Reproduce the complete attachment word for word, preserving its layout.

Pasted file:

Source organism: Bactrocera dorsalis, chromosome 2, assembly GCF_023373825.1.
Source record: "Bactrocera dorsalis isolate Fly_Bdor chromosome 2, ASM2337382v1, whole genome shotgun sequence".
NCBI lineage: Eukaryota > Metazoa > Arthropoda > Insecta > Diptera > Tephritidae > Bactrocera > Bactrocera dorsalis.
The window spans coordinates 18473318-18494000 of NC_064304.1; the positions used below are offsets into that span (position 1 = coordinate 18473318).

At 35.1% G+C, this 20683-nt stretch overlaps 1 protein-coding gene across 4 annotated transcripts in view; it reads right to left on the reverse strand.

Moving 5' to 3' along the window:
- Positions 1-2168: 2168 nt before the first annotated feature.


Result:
Source organism: Bactrocera dorsalis, chromosome 2, assembly GCF_023373825.1.
Source record: "Bactrocera dorsalis isolate Fly_Bdor chromosome 2, ASM2337382v1, whole genome shotgun sequence".
NCBI lineage: Eukaryota > Metazoa > Arthropoda > Insecta > Diptera > Tephritidae > Bactrocera > Bactrocera dorsalis.
The window spans coordinates 18473318-18494000 of NC_064304.1; the positions used below are offsets into that span (position 1 = coordinate 18473318).

At 35.1% G+C, this 20683-nt stretch overlaps 1 protein-coding gene across 4 annotated transcripts in view; it reads right to left on the reverse strand.

Moving 5' to 3' along the window:
- Positions 1-2168: 2168 nt before the first annotated feature.